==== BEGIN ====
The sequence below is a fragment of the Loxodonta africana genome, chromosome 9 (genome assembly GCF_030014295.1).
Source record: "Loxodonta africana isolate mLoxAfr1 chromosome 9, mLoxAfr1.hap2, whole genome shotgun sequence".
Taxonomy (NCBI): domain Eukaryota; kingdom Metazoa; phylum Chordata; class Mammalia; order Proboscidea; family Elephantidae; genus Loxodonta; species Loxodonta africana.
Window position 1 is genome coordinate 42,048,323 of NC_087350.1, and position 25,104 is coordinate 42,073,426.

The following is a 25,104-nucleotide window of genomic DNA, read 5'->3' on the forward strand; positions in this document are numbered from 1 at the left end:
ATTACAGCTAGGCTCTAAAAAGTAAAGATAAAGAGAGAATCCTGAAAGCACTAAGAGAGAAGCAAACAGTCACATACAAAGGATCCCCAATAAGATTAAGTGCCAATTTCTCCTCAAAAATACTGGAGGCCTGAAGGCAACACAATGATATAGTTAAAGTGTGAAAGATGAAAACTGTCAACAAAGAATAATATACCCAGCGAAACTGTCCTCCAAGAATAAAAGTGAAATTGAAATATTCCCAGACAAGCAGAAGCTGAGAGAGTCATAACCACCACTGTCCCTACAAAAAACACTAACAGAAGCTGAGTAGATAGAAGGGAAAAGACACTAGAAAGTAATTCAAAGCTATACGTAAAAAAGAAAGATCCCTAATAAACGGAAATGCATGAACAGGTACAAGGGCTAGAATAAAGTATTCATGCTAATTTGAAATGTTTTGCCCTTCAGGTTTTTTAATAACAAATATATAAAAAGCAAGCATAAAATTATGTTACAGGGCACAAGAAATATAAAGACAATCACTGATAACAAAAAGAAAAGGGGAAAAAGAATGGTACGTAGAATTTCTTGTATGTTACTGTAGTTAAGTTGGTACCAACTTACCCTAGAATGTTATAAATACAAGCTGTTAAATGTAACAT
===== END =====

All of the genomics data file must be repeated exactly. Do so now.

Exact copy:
The sequence below is a fragment of the Loxodonta africana genome, chromosome 9 (genome assembly GCF_030014295.1).
Source record: "Loxodonta africana isolate mLoxAfr1 chromosome 9, mLoxAfr1.hap2, whole genome shotgun sequence".
Taxonomy (NCBI): domain Eukaryota; kingdom Metazoa; phylum Chordata; class Mammalia; order Proboscidea; family Elephantidae; genus Loxodonta; species Loxodonta africana.
Window position 1 is genome coordinate 42,048,323 of NC_087350.1, and position 25,104 is coordinate 42,073,426.

The following is a 25,104-nucleotide window of genomic DNA, read 5'->3' on the forward strand; positions in this document are numbered from 1 at the left end:
ATTACAGCTAGGCTCTAAAAAGTAAAGATAAAGAGAGAATCCTGAAAGCACTAAGAGAGAAGCAAACAGTCACATACAAAGGATCCCCAATAAGATTAAGTGCCAATTTCTCCTCAAAAATACTGGAGGCCTGAAGGCAACACAATGATATAGTTAAAGTGTGAAAGATGAAAACTGTCAACAAAGAATAATATACCCAGCGAAACTGTCCTCCAAGAATAAAAGTGAAATTGAAATATTCCCAGACAAGCAGAAGCTGAGAGAGTCATAACCACCACTGTCCCTACAAAAAACACTAACAGAAGCTGAGTAGATAGAAGGGAAAAGACACTAGAAAGTAATTCAAAGCTATACGTAAAAAAGAAAGATCCCTAATAAACGGAAATGCATGAACAGGTACAAGGGCTAGAATAAAGTATTCATGCTAATTTGAAATGTTTTGCCCTTCAGGTTTTTTAATAACAAATATATAAAAAGCAAGCATAAAATTATGTTACAGGGCACAAGAAATATAAAGACAATCACTGATAACAAAAAGAAAAGGGGAAAAAGAATGGTACGTAGAATTTCTTGTATGTTACTGTAGTTAAGTTGGTACCAACTTACCCTAGAATGTTATAAATACAAGCTGTTAAATGTAACAT